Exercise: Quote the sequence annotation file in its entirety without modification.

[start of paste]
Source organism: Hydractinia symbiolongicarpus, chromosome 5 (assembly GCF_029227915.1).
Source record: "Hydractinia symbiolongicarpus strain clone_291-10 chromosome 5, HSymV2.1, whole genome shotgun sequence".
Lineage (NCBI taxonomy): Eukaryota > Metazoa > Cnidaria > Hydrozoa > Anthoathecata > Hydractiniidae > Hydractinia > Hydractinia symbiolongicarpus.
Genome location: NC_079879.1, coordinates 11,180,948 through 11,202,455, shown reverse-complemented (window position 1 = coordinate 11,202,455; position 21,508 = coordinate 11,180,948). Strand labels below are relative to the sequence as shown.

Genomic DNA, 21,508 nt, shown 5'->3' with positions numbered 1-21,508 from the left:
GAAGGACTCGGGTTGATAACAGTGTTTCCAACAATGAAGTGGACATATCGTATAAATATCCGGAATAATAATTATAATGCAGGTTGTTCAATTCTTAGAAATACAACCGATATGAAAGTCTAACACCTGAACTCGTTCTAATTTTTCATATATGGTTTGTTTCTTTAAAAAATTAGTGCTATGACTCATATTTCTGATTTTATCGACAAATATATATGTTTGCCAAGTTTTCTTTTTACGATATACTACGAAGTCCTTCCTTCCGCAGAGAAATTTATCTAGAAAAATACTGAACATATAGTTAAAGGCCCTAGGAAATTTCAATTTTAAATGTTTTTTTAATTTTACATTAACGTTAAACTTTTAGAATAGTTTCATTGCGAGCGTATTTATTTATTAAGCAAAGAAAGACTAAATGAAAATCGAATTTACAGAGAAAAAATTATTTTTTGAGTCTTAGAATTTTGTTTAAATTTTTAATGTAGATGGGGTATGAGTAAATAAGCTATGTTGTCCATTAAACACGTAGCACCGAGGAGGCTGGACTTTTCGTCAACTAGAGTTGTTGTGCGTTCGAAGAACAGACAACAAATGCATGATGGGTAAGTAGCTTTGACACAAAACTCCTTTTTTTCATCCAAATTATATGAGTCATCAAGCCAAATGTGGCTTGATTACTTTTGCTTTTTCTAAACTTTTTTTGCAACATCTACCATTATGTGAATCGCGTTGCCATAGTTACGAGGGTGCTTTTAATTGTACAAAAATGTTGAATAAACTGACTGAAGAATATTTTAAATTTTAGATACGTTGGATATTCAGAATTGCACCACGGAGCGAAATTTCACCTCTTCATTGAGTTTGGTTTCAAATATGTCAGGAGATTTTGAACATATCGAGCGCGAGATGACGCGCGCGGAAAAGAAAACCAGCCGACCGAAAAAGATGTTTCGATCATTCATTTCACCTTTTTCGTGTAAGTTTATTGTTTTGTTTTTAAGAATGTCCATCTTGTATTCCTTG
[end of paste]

Source organism: Hydractinia symbiolongicarpus, chromosome 5 (assembly GCF_029227915.1).
Source record: "Hydractinia symbiolongicarpus strain clone_291-10 chromosome 5, HSymV2.1, whole genome shotgun sequence".
Lineage (NCBI taxonomy): Eukaryota > Metazoa > Cnidaria > Hydrozoa > Anthoathecata > Hydractiniidae > Hydractinia > Hydractinia symbiolongicarpus.
Genome location: NC_079879.1, coordinates 11,180,948 through 11,202,455, shown reverse-complemented (window position 1 = coordinate 11,202,455; position 21,508 = coordinate 11,180,948). Strand labels below are relative to the sequence as shown.

Genomic DNA, 21,508 nt, shown 5'->3' with positions numbered 1-21,508 from the left:
GAAGGACTCGGGTTGATAACAGTGTTTCCAACAATGAAGTGGACATATCGTATAAATATCCGGAATAATAATTATAATGCAGGTTGTTCAATTCTTAGAAATACAACCGATATGAAAGTCTAACACCTGAACTCGTTCTAATTTTTCATATATGGTTTGTTTCTTTAAAAAATTAGTGCTATGACTCATATTTCTGATTTTATCGACAAATATATATGTTTGCCAAGTTTTCTTTTTACGATATACTACGAAGTCCTTCCTTCCGCAGAGAAATTTATCTAGAAAAATACTGAACATATAGTTAAAGGCCCTAGGAAATTTCAATTTTAAATGTTTTTTTAATTTTACATTAACGTTAAACTTTTAGAATAGTTTCATTGCGAGCGTATTTATTTATTAAGCAAAGAAAGACTAAATGAAAATCGAATTTACAGAGAAAAAATTATTTTTTGAGTCTTAGAATTTTGTTTAAATTTTTAATGTAGATGGGGTATGAGTAAATAAGCTATGTTGTCCATTAAACACGTAGCACCGAGGAGGCTGGACTTTTCGTCAACTAGAGTTGTTGTGCGTTCGAAGAACAGACAACAAATGCATGATGGGTAAGTAGCTTTGACACAAAACTCCTTTTTTTCATCCAAATTATATGAGTCATCAAGCCAAATGTGGCTTGATTACTTTTGCTTTTTCTAAACTTTTTTTGCAACATCTACCATTATGTGAATCGCGTTGCCATAGTTACGAGGGTGCTTTTAATTGTACAAAAATGTTGAATAAACTGACTGAAGAATATTTTAAATTTTAGATACGTTGGATATTCAGAATTGCACCACGGAGCGAAATTTCACCTCTTCATTGAGTTTGGTTTCAAATATGTCAGGAGATTTTGAACATATCGAGCGCGAGATGACGCGCGCGGAAAAGAAAACCAGCCGACCGAAAAAGATGTTTCGATCATTCATTTCACCTTTTTCGTGTAAGTTTATTGTTTTGTTTTTAAGAATGTCCATCTTGTATTCCTTG